Italy's Salvini brands release of migrant rescue ship captain as politically biased
July 03 2019 06:45 PM
Matteo Salvini
Italian Deputy Prime Minister Matteo Salvini attends a joint news conference following a cabinet meeting in Rome, Italy, on June 11.


* Calls decision to free Carola Rackete "a disgrace"
* NGO says ruling restores some "dignity" to Italy
* Magistrates say Salvini undermining Italian judiciary
* Court ruling jeopardises populist anti-migrant drive

Interior Minister Matteo Salvini on Wednesday denounced a judge who freed the German captain of a charity rescue ship accused of forcing an Italian naval blockade and suggested the ruling was politically motivated.

The national magistrates association warned that Salvini was undermining the judiciary's independence in a case that has whipped up diplomatic tensions in Europe and threatens to compromise Salvini's efforts to curb migrant flows from Africa.
In a surprise ruling, Judge Alessandra Vella freed Carola Rackete from house arrest on Tuesday, saying that by bringing migrants to port in defiance of the Italian navy she was looking to save lives, which trumped all other concerns.
Salvini, who heads the far-right League party, has introduced a slew of measures over the past year aimed at shutting Italy's ports to non-governmental migrant rescue ships and regarded Vella's decision as a blow to the rule of law.
"You have to smile in order not to cry because a ruling like that makes a real Italian cry," Salvini said on Facebook.
"Take off your (judges') robes and become a candidate for the left if you want to get into politics," he said.
The National Magistrates' Association criticised the attack. "Once again, contemptuous comments about a judicial decision, without any reference to its technical or legal content, risk fuelling a climate of hatred," it said in a statement.
Salvini last month introduced rules effectively closing ports to rescue ships, threatening transgressors with fines of up to 50,000 euros ($56,500) and the impounding of their boats.
Rackete's Sea-Watch ship was the first NGO vessel to challenge the rules. After waiting in international waters for more than two weeks with some 41 migrants picked up from seas off Libya, she decided to enter Lampedusa on Saturday, defying naval orders and hitting a police patrol boat in the process.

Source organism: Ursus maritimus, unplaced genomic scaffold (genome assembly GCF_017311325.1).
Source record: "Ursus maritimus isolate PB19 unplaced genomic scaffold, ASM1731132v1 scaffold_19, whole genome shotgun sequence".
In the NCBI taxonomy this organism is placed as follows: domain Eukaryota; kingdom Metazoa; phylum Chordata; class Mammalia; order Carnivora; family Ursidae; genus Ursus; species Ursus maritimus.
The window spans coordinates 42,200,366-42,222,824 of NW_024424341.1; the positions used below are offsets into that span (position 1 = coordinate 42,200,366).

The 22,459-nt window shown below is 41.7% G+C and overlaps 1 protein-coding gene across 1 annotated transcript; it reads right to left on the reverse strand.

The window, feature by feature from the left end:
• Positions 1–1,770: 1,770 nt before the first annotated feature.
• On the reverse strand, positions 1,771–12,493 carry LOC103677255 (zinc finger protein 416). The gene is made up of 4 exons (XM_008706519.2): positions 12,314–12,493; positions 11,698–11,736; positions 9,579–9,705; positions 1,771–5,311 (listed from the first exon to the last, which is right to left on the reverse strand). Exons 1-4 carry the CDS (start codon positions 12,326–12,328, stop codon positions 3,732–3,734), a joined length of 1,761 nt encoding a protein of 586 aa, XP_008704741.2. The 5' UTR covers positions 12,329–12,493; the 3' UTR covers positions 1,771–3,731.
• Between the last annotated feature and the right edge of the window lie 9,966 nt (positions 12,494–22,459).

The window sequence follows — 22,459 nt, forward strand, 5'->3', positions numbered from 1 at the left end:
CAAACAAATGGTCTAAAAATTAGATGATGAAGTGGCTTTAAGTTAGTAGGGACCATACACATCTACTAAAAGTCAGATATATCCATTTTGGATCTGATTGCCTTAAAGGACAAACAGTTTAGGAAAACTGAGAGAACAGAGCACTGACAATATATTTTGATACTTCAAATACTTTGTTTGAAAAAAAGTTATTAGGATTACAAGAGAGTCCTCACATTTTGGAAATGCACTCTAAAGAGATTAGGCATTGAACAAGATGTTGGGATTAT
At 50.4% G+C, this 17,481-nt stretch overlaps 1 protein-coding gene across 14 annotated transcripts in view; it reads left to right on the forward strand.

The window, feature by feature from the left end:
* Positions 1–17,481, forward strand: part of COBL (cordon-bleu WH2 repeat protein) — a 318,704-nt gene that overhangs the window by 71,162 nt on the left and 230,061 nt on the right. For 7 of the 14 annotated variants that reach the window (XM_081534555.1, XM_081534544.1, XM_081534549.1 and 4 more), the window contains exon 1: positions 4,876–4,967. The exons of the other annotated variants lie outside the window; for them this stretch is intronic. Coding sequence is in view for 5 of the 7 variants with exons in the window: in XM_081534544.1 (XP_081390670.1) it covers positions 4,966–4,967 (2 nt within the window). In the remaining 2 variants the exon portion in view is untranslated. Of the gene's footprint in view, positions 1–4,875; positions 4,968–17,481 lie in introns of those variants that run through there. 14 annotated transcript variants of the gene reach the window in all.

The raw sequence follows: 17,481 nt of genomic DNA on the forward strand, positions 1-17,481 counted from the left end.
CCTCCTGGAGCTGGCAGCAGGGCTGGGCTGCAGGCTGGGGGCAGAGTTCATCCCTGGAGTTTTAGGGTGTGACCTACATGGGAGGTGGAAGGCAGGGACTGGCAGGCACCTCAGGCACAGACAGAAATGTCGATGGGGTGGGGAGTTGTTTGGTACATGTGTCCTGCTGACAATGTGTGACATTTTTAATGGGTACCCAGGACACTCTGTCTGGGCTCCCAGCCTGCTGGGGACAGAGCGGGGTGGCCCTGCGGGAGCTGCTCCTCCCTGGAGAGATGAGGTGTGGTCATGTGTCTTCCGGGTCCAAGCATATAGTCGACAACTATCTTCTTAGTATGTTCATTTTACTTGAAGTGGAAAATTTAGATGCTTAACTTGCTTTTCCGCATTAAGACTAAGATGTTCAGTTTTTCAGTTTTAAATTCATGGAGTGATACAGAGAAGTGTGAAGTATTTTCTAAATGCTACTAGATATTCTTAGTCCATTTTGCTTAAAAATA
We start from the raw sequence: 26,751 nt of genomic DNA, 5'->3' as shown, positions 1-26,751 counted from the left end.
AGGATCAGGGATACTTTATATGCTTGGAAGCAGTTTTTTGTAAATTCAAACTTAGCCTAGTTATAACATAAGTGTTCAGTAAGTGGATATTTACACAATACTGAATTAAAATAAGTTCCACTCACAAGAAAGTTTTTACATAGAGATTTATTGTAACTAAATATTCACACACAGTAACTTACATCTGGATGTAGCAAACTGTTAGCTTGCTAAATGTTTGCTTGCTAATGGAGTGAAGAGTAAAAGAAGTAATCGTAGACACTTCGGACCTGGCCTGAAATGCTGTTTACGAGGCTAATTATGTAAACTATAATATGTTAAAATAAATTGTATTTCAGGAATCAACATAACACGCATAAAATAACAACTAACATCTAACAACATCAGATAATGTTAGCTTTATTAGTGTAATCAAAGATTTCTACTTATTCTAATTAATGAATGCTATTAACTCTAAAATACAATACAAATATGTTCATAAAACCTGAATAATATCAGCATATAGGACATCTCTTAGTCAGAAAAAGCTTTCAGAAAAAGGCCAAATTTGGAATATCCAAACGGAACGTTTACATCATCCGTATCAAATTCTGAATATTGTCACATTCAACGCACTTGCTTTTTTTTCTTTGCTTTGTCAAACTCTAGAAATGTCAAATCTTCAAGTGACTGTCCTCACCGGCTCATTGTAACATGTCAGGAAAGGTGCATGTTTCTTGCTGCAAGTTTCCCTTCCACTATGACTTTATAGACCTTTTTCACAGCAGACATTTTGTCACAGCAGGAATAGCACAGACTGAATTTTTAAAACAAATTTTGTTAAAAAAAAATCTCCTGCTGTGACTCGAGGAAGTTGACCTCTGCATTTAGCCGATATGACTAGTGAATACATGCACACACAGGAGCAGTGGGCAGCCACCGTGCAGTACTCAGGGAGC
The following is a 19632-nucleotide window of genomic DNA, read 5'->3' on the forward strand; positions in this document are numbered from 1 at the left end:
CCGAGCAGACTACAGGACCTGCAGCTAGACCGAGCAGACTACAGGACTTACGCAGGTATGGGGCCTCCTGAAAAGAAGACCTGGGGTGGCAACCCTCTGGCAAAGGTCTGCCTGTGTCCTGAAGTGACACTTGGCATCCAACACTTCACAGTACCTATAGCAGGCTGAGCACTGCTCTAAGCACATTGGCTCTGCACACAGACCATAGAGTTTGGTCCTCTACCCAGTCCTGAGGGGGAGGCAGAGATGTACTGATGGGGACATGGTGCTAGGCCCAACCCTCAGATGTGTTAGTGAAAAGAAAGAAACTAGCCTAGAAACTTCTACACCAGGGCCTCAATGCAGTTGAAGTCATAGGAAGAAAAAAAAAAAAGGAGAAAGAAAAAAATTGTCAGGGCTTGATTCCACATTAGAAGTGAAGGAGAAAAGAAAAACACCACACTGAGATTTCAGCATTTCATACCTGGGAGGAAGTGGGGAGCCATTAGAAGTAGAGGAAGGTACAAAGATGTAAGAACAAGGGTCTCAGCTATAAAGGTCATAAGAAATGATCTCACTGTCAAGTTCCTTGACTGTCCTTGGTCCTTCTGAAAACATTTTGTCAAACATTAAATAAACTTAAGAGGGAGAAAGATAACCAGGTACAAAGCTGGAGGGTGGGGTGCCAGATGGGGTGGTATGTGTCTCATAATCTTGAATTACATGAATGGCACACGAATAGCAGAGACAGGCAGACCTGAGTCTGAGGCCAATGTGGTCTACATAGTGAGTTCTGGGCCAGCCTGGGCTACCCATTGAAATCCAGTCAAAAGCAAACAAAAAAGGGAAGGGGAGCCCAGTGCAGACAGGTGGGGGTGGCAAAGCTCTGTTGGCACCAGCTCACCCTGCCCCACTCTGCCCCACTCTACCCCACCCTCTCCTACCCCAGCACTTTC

Rackete, 31, faced up to 10 years in prison on possible charges of endangering the lives of four servicemen aboard the patrol boat. Justifying her ruling, Judge Vella said the captain had been following her duty and played down the collision.
Salvini called Rackete, who has gone into hiding since the ruling, a "rich and spoilt German girl".
"Go back to Germany and do damage there and put peoples' lives at risk there," he said. "Let Italians take care of Italy."
A spokeswoman for Germany's Sea-Watch charity said the court order restored some "dignity" to Italy.
"I want to believe that if minister Salvini were on board one of our ships in a rescue situation, he would be the first to lend a helping hand. If he didn't, he'd be a monster," the group's spokeswoman, Giorgia Linardi, told reporters.
Rackete still faces possible separate charges of aiding illegal immigration and is expected to be questioned by magistrates in Sicily later this month.
Salvini had promised to expel her from Italy if she was freed from house arrest, but the forthcoming questioning has scotched that move as well.
"This signorina today can go to Portofino to sip coffee, she could go sunbathing in Lampedusa, she could go shopping in Rome," Salvini said. "It is a disgraceful sentence."

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